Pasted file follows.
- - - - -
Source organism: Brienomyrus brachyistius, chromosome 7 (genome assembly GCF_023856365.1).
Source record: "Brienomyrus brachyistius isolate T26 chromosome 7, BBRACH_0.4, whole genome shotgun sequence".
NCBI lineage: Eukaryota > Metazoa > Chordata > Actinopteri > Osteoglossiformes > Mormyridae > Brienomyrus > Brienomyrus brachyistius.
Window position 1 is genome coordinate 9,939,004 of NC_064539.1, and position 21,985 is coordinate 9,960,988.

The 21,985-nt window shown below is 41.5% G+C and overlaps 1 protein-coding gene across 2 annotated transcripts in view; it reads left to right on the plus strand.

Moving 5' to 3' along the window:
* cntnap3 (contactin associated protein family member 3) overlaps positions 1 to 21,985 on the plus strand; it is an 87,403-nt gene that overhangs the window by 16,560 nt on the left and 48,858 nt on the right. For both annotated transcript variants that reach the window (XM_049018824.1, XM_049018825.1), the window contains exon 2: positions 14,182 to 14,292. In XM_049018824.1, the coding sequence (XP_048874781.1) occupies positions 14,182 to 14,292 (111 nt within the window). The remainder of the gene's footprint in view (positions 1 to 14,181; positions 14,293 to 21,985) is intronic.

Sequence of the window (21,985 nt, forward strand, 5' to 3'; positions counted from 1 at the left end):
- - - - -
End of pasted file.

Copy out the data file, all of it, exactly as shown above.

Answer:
Source organism: Brienomyrus brachyistius, chromosome 7 (genome assembly GCF_023856365.1).
Source record: "Brienomyrus brachyistius isolate T26 chromosome 7, BBRACH_0.4, whole genome shotgun sequence".
NCBI lineage: Eukaryota > Metazoa > Chordata > Actinopteri > Osteoglossiformes > Mormyridae > Brienomyrus > Brienomyrus brachyistius.
Window position 1 is genome coordinate 9,939,004 of NC_064539.1, and position 21,985 is coordinate 9,960,988.

The 21,985-nt window shown below is 41.5% G+C and overlaps 1 protein-coding gene across 2 annotated transcripts in view; it reads left to right on the plus strand.

Moving 5' to 3' along the window:
* cntnap3 (contactin associated protein family member 3) overlaps positions 1 to 21,985 on the plus strand; it is an 87,403-nt gene that overhangs the window by 16,560 nt on the left and 48,858 nt on the right. For both annotated transcript variants that reach the window (XM_049018824.1, XM_049018825.1), the window contains exon 2: positions 14,182 to 14,292. In XM_049018824.1, the coding sequence (XP_048874781.1) occupies positions 14,182 to 14,292 (111 nt within the window). The remainder of the gene's footprint in view (positions 1 to 14,181; positions 14,293 to 21,985) is intronic.

Sequence of the window (21,985 nt, forward strand, 5' to 3'; positions counted from 1 at the left end):